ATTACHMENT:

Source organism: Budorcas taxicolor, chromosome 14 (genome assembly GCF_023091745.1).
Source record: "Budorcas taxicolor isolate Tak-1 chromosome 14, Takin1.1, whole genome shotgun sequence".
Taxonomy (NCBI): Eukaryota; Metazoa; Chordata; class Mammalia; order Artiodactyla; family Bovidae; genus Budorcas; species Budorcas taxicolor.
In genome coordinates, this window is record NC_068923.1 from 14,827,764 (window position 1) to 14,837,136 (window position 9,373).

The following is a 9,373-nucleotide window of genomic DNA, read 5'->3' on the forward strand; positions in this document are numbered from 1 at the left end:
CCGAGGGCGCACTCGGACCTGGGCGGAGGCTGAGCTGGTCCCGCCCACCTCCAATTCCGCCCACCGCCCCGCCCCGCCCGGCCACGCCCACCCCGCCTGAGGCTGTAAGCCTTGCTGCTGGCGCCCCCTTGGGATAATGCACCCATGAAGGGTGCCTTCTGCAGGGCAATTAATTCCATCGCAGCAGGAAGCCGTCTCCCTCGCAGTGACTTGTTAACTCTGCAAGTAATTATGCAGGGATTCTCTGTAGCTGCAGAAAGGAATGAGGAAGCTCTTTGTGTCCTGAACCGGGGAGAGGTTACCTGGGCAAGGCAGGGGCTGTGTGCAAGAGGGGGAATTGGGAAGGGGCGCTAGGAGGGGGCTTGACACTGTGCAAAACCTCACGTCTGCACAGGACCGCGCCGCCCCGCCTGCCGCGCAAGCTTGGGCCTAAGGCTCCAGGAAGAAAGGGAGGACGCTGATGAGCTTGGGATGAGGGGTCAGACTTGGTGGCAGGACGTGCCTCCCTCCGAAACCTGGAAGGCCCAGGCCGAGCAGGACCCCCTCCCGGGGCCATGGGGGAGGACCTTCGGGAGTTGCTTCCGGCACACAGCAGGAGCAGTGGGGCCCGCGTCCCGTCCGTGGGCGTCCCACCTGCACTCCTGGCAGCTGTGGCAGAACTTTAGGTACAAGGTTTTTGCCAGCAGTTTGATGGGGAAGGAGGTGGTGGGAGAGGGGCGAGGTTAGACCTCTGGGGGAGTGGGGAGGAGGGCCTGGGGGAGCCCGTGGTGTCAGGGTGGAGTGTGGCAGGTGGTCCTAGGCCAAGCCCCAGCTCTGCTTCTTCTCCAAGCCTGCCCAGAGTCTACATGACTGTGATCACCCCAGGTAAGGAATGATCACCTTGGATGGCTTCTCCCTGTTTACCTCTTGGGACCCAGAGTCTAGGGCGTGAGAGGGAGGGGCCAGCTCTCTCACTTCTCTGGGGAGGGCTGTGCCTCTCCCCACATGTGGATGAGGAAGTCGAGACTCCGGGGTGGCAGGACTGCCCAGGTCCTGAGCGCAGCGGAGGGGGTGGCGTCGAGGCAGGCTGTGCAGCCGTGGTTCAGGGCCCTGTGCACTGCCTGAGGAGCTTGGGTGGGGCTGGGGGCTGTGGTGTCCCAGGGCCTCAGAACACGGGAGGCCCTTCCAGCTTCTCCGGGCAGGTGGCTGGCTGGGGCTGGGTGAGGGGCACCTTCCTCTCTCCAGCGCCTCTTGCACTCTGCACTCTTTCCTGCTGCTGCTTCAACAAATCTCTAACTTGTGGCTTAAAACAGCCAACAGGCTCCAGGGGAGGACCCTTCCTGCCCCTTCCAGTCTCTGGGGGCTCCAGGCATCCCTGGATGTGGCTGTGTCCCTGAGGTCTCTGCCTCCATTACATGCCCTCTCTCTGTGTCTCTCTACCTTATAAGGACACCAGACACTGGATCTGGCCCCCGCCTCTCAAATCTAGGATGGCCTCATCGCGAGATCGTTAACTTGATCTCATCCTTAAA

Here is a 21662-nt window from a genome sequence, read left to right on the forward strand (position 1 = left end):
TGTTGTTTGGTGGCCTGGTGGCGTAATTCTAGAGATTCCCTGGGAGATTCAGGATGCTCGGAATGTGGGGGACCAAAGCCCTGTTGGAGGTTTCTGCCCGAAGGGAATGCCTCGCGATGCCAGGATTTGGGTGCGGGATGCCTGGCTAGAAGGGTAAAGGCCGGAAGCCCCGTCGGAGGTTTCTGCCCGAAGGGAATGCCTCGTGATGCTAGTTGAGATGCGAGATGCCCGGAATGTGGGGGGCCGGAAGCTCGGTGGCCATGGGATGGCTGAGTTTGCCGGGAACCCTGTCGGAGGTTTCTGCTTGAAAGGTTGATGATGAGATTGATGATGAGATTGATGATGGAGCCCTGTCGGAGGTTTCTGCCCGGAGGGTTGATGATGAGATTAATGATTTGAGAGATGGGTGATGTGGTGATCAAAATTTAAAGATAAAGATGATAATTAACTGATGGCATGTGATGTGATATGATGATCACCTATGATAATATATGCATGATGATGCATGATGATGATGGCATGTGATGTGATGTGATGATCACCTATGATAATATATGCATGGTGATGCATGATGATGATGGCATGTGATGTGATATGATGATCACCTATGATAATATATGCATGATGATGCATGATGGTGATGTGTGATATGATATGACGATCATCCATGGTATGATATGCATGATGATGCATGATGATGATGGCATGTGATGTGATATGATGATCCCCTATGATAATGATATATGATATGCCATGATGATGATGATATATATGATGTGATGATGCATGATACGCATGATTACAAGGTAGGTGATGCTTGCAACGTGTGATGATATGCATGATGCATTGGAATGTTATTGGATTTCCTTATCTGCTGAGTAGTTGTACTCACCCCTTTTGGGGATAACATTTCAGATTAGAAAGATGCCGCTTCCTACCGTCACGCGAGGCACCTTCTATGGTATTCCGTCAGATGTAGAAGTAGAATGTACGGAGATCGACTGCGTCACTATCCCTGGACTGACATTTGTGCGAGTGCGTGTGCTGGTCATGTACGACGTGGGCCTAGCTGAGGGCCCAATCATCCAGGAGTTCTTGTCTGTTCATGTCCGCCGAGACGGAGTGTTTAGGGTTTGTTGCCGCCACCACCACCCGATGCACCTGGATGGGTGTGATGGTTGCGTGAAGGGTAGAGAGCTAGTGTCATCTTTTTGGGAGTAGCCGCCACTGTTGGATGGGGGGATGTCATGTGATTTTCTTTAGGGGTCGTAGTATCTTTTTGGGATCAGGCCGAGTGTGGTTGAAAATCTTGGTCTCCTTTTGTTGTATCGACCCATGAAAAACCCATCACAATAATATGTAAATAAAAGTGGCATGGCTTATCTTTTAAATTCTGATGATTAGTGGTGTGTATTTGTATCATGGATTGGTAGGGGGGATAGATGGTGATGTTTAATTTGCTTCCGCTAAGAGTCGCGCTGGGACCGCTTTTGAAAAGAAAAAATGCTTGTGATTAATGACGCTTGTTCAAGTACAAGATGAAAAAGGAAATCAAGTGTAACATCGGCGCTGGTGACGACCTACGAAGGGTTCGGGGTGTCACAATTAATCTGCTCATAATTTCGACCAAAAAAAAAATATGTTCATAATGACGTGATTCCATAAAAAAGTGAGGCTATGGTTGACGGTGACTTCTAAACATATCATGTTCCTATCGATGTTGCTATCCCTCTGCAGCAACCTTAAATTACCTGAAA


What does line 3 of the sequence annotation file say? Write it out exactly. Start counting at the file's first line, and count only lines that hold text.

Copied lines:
Taxonomy (NCBI): Eukaryota; Metazoa; Chordata; class Mammalia; order Artiodactyla; family Bovidae; genus Budorcas; species Budorcas taxicolor.